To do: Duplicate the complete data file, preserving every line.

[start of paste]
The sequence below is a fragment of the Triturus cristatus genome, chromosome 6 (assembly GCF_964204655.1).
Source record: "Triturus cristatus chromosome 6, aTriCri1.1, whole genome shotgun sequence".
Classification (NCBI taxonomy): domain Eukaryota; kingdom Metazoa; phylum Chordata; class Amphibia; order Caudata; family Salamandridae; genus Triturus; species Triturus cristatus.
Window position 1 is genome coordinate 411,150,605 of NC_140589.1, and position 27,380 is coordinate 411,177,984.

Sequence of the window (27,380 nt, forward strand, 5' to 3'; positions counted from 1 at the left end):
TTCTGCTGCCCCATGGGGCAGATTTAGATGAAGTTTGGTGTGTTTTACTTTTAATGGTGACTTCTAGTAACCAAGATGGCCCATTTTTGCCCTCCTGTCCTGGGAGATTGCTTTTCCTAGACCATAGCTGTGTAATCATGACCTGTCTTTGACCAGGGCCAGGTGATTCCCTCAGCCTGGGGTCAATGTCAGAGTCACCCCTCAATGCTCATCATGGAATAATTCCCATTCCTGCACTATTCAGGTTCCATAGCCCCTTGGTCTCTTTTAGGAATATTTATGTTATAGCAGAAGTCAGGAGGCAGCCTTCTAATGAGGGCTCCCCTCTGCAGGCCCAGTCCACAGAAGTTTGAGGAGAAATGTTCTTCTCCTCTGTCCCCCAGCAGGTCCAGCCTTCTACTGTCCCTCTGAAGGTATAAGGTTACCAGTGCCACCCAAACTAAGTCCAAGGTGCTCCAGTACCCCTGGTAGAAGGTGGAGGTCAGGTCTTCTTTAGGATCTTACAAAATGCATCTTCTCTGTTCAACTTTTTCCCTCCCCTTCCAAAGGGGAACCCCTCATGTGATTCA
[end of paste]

The sequence below is a fragment of the Triturus cristatus genome, chromosome 6 (assembly GCF_964204655.1).
Source record: "Triturus cristatus chromosome 6, aTriCri1.1, whole genome shotgun sequence".
Classification (NCBI taxonomy): domain Eukaryota; kingdom Metazoa; phylum Chordata; class Amphibia; order Caudata; family Salamandridae; genus Triturus; species Triturus cristatus.
Window position 1 is genome coordinate 411,150,605 of NC_140589.1, and position 27,380 is coordinate 411,177,984.

Sequence of the window (27,380 nt, forward strand, 5' to 3'; positions counted from 1 at the left end):
TTCTGCTGCCCCATGGGGCAGATTTAGATGAAGTTTGGTGTGTTTTACTTTTAATGGTGACTTCTAGTAACCAAGATGGCCCATTTTTGCCCTCCTGTCCTGGGAGATTGCTTTTCCTAGACCATAGCTGTGTAATCATGACCTGTCTTTGACCAGGGCCAGGTGATTCCCTCAGCCTGGGGTCAATGTCAGAGTCACCCCTCAATGCTCATCATGGAATAATTCCCATTCCTGCACTATTCAGGTTCCATAGCCCCTTGGTCTCTTTTAGGAATATTTATGTTATAGCAGAAGTCAGGAGGCAGCCTTCTAATGAGGGCTCCCCTCTGCAGGCCCAGTCCACAGAAGTTTGAGGAGAAATGTTCTTCTCCTCTGTCCCCCAGCAGGTCCAGCCTTCTACTGTCCCTCTGAAGGTATAAGGTTACCAGTGCCACCCAAACTAAGTCCAAGGTGCTCCAGTACCCCTGGTAGAAGGTGGAGGTCAGGTCTTCTTTAGGATCTTACAAAATGCATCTTCTCTGTTCAACTTTTTCCCTCCCCTTCCAAAGGGGAACCCCTCATGTGATTCA